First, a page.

Recap

Earlier this year, we had our first look at the GIGABYTE BRIX Pro, along with a note about further benchmarks to follow. It was our first look at the Intel Core i7-4770R, a Crystal Well part with 128 MB of eDRAM built into the package. The part was aimed squarely at making integrated graphics competetive with low-end discrete GPUs. As a direct result of this, PC manufacturers could make compact gaming units. The BRIX Pro was even distributed at the Steam Developers Conference as a Steam Machine.

In our second look at the BRIX Pro, we changed the memory and storage subsystem to better reflect the expected use case. The table below provides the components utilized for the build along with pricing information.

Gigabyte GB-BXi7-4770R (2) Build Components
  Component Price
Chassis / CPU / Motherboard / PSU GB-BXi7-4770R $649
Memory Corsair Vengeance CMSX8GX3M2B1866C10 2x4 GB Kit $95
SSD Samsung SSD 840 EVO 120 GB $90

Total   $834

Readers may remember that the first part of our BRIX Pro review used Crucial DRAM modules and an Intel mSATA drive. Gamers usually go for higher memory speeds and SATA-based 2.5" drives are usually much cheaper compared to mSATA drives for the same capacity. The Corsair memory modules are rated for 1866 MHz (compared to Crucial's 1600 MHz) and, while the capacity of the 840 EVO (120 GB) is lower than that of the Intel mSATA drive (180 GB) used earlier, it is fine for applications where games and other heavy content are stored on an external drive.

Benchmark numbers change with the new configuration and so we reran our evaluation suite. The first two sections will deal with the updated benchmark numbers. Following this, we have a section presenting our gaming benchmarks. Recently, we have started evaluating the wireless networking and storage subsystem for mini PCs and results for the BRIX Pro are presented in a separate section. We touch briefly upon the HTPC aspects before discussing the thermal aspects.  However, prior to all that, we have a table presenting the details of various systems that are compared against the BRIX Pro in this review.

Comparative PC Configurations
Aspect GIGABYTE GB-BXi7-4770R (2)
CPU Intel Core i7-4770R Intel Core i7-3720QM
GPU Intel Iris Pro Graphics 5200 Intel HD Graphisc 4000
RAM Corsair Vengeance CMSX8GX3M2B1866C10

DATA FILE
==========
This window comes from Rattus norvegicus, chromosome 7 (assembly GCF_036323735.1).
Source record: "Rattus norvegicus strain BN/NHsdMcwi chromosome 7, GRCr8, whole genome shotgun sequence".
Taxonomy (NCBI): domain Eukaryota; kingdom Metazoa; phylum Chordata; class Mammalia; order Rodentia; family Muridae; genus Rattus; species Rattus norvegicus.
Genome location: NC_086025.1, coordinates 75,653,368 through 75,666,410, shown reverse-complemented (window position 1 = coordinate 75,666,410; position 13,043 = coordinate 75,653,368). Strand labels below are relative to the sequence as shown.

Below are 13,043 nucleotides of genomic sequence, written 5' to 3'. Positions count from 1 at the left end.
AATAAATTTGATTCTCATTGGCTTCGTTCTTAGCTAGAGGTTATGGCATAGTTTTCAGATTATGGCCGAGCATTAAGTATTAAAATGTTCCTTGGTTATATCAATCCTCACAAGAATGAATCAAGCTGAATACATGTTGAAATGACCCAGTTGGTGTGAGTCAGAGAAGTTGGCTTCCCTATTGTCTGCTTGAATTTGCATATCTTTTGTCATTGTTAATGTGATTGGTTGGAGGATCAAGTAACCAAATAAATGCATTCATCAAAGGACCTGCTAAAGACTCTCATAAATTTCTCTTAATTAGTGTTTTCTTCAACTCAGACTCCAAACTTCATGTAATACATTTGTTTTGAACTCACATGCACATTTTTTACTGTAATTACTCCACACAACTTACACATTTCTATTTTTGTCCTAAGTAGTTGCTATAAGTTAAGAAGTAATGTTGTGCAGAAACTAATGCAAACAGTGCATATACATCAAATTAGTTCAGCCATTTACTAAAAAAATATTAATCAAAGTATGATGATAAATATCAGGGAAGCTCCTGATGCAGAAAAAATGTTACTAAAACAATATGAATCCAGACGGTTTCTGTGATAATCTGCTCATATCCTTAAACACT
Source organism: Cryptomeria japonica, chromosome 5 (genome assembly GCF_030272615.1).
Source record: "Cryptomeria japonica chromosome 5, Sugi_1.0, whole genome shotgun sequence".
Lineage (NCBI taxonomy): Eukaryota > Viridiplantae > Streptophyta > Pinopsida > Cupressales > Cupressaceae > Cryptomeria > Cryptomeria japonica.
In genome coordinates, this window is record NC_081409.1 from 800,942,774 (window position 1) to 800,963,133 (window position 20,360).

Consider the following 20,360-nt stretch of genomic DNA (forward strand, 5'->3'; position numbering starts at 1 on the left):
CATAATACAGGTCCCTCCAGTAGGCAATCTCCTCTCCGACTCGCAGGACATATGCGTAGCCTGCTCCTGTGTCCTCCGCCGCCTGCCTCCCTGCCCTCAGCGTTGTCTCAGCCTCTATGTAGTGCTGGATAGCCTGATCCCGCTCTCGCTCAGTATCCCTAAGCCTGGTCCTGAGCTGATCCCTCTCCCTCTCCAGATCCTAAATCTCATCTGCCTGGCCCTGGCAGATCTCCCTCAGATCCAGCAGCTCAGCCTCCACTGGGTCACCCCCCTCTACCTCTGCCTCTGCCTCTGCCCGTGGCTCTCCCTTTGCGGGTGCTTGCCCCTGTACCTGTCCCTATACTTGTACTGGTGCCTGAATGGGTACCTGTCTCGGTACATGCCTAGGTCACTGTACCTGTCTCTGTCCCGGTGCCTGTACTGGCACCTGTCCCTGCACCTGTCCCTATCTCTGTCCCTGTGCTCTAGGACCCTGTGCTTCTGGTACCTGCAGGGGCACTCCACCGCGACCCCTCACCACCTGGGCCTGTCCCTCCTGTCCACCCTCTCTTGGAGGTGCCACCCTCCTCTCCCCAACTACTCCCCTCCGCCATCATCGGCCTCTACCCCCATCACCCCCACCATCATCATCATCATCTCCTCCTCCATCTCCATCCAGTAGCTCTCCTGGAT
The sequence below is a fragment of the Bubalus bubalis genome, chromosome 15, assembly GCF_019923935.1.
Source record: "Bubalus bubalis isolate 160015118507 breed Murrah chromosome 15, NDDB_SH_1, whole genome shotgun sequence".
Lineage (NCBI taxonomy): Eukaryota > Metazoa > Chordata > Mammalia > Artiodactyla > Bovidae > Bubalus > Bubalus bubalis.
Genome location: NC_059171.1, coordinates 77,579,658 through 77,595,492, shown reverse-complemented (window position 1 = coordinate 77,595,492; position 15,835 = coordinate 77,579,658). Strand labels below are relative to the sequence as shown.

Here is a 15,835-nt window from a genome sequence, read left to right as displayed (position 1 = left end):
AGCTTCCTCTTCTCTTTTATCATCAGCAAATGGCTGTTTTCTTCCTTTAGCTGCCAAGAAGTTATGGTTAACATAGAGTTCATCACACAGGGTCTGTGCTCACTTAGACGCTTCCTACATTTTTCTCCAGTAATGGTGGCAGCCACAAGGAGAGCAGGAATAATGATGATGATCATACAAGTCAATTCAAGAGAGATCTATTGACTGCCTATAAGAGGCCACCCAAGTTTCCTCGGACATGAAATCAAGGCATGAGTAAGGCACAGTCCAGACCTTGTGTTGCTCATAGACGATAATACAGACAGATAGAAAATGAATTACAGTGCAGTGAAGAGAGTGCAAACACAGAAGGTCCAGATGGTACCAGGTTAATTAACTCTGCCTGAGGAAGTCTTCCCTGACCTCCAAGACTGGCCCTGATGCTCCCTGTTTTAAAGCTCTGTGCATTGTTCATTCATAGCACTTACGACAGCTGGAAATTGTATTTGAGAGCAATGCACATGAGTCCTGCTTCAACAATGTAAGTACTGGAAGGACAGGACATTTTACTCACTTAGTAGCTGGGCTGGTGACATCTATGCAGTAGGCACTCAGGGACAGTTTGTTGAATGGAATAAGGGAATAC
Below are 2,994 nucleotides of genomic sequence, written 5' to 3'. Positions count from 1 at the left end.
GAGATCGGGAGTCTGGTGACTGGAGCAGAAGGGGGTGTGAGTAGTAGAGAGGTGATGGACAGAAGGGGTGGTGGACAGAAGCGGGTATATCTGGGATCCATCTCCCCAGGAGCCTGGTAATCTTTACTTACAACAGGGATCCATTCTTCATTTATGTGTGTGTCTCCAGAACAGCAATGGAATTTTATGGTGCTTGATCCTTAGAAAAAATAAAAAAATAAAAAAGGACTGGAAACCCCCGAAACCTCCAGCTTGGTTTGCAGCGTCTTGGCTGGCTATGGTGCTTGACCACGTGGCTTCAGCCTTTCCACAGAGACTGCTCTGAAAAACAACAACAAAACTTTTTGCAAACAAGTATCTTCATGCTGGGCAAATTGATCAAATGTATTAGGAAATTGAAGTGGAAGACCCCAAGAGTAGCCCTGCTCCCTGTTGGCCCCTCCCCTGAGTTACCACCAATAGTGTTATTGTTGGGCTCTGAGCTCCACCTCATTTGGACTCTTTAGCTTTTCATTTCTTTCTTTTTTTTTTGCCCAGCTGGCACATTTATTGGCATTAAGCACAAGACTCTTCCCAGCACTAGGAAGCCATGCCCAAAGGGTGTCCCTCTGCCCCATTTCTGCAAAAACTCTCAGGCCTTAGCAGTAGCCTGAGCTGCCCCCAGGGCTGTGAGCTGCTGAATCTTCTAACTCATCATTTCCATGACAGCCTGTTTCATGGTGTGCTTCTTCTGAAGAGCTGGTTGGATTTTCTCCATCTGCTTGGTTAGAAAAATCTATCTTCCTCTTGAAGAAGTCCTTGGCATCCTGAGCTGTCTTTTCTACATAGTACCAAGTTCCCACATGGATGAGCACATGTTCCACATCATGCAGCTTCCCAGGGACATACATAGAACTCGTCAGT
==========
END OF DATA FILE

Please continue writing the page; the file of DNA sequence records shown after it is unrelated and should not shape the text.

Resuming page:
10-10-10-32 @ 1866 MHz
2x4 GB
Super Talent W1333SB4GH
9-9-9-24 @ 1333 MHz
2x 4GB
Storage Samsung SSD 840 EVO
(120 GB, 2.5in SATA 6Gb/s, 19nm, TLC)
Intel® SSD 330 Series
(60 GB, SATA 6Gb/s, 25nm, MLC)
Wi-Fi Realtek 8821AE Wireless LAN 802.11ac
(1x1 802.11ac - 433 Mbps)
N/A
Price (in USD, when built) $829 $1300

 

Performance Metrics - I
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  • Dirk Broer - Sunday, June 22, 2014 - link

    RAM speeds have a BIG impact on the performance of IGPs, both for Intel and AMD. Speed is even <a href="http://www.anandtech.com/show/7364/memory-scaling-... important</a> than Latency. Reply
  • Hrel - Monday, June 16, 2014 - link

    Except that paying for that "faster" RAM costs you money and yields no tangible benefit beyond 1866. The price/performance sweet spot is 1866.

    http://www.anandtech.com/show/7364/memory-scaling-...
    Reply
  • Dirk Broer - Sunday, June 22, 2014 - link

    "you can easily get 2133 for a decent price" You've seen the photograph, with SoDIMMs? Where do you buy 2133 MHz SoDIMMS for a decent price? Reply
  • TwistedKestrel - Saturday, June 14, 2014 - link

    I don't understand how graphics performance is worse if the RAM in the (2) is faster in every way. Even if you didn't use the XMP profile, it should still be faster! Reply
  • TwistedKestrel - Saturday, June 14, 2014 - link

    I meant to say, worse in ANY scenario. The (2) should win out every time, not just some of the time. Reply
  • ganeshts - Saturday, June 14, 2014 - link

    In areas where they are close or (1) wins out, the error is within measurement margin, but in the gaming scenarios where there is a big difference, (2) wins handsomely.

    Some benchmarks are also not dependent on the memory (CPU-bound).
    Reply
  • Samus - Sunday, June 15, 2014 - link

    It might be worth investigating whether the crystal well gpu can decrease CPU throughput when it is heavily taxed. That would explain why giving crystal well more memory bandwidth slightly decreases CPU performance. Although they are separate parts of the die, they communicate across the same bus and are flip-chip limited. Reply
  • etamin - Saturday, June 14, 2014 - link

    My guess is that the difference is more related to thermals than RAM. Intel iGP's are less dependent on DRAM speeds than AMD's, especially the Crystal Well parts. Outside of the one Tomb Raider benchmark at 1080p, the performance drop isn't significant (at that FPS, it's all kind of irrelevant anyways). Since the max power draw is higher on the 2nd edition, it's probably attributed to a combination of silicon quality and throttling. Reply
  • dylan522p - Saturday, June 14, 2014 - link

    Why did you use a 840 Evo. It is inferior to the MX100 which is also cheaper. For the same price you can get a drive with better nand and double the storage. Reply
  • ganeshts - Saturday, June 14, 2014 - link

    Well, this piece has been in the works for a couple of months now.. When I built the refreshed config, the Samsung 840EVO was the best value for money.. I see that the MX100 came to market just a couple of weeks back.. Reply

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